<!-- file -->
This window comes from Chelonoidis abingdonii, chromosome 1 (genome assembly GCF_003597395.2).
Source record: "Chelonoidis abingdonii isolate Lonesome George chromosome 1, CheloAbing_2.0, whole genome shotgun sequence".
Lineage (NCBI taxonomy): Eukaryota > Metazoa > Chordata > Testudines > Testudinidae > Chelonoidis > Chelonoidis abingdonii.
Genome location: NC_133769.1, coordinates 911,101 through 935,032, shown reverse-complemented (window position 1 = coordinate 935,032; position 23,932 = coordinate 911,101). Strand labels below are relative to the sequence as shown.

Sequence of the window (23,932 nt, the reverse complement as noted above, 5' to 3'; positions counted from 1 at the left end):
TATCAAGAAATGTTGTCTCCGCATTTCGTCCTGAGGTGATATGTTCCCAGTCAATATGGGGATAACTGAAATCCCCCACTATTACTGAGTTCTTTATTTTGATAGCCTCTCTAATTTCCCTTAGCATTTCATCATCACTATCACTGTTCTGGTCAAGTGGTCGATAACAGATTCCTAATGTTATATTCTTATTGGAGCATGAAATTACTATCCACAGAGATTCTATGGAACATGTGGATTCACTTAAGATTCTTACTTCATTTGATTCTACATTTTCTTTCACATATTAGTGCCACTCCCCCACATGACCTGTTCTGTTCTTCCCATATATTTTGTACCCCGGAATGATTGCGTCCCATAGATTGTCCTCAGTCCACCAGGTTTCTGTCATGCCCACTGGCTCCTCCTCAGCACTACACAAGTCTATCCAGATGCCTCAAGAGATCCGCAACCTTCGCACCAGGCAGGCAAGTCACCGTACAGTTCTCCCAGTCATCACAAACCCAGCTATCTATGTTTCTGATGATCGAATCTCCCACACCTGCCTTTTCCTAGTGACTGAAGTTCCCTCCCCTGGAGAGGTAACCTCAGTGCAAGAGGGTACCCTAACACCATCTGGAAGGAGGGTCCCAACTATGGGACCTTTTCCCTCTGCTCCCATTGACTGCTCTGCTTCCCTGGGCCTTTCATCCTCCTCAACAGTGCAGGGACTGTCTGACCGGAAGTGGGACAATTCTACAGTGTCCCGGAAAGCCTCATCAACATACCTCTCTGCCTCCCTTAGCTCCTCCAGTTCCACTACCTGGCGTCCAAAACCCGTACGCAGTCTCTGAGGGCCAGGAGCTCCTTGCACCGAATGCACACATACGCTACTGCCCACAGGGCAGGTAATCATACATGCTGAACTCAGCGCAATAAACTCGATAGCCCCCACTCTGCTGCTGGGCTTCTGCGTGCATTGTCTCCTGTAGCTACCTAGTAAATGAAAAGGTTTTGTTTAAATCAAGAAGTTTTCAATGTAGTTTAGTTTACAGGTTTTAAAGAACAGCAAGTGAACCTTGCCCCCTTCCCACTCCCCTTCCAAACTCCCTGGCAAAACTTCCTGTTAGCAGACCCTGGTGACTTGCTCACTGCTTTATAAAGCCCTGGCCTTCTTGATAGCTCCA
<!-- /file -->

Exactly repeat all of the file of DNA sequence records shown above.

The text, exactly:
This window comes from Chelonoidis abingdonii, chromosome 1 (genome assembly GCF_003597395.2).
Source record: "Chelonoidis abingdonii isolate Lonesome George chromosome 1, CheloAbing_2.0, whole genome shotgun sequence".
Lineage (NCBI taxonomy): Eukaryota > Metazoa > Chordata > Testudines > Testudinidae > Chelonoidis > Chelonoidis abingdonii.
Genome location: NC_133769.1, coordinates 911,101 through 935,032, shown reverse-complemented (window position 1 = coordinate 935,032; position 23,932 = coordinate 911,101). Strand labels below are relative to the sequence as shown.

Sequence of the window (23,932 nt, the reverse complement as noted above, 5' to 3'; positions counted from 1 at the left end):
TATCAAGAAATGTTGTCTCCGCATTTCGTCCTGAGGTGATATGTTCCCAGTCAATATGGGGATAACTGAAATCCCCCACTATTACTGAGTTCTTTATTTTGATAGCCTCTCTAATTTCCCTTAGCATTTCATCATCACTATCACTGTTCTGGTCAAGTGGTCGATAACAGATTCCTAATGTTATATTCTTATTGGAGCATGAAATTACTATCCACAGAGATTCTATGGAACATGTGGATTCACTTAAGATTCTTACTTCATTTGATTCTACATTTTCTTTCACATATTAGTGCCACTCCCCCACATGACCTGTTCTGTTCTTCCCATATATTTTGTACCCCGGAATGATTGCGTCCCATAGATTGTCCTCAGTCCACCAGGTTTCTGTCATGCCCACTGGCTCCTCCTCAGCACTACACAAGTCTATCCAGATGCCTCAAGAGATCCGCAACCTTCGCACCAGGCAGGCAAGTCACCGTACAGTTCTCCCAGTCATCACAAACCCAGCTATCTATGTTTCTGATGATCGAATCTCCCACACCTGCCTTTTCCTAGTGACTGAAGTTCCCTCCCCTGGAGAGGTAACCTCAGTGCAAGAGGGTACCCTAACACCATCTGGAAGGAGGGTCCCAACTATGGGACCTTTTCCCTCTGCTCCCATTGACTGCTCTGCTTCCCTGGGCCTTTCATCCTCCTCAACAGTGCAGGGACTGTCTGACCGGAAGTGGGACAATTCTACAGTGTCCCGGAAAGCCTCATCAACATACCTCTCTGCCTCCCTTAGCTCCTCCAGTTCCACTACCTGGCGTCCAAAACCCGTACGCAGTCTCTGAGGGCCAGGAGCTCCTTGCACCGAATGCACACATACGCTACTGCCCACAGGGCAGGTAATCATACATGCTGAACTCAGCGCAATAAACTCGATAGCCCCCACTCTGCTGCTGGGCTTCTGCGTGCATTGTCTCCTGTAGCTACCTAGTAAATGAAAAGGTTTTGTTTAAATCAAGAAGTTTTCAATGTAGTTTAGTTTACAGGTTTTAAAGAACAGCAAGTGAACCTTGCCCCCTTCCCACTCCCCTTCCAAACTCCCTGGCAAAACTTCCTGTTAGCAGACCCTGGTGACTTGCTCACTGCTTTATAAAGCCCTGGCCTTCTTGATAGCTCCA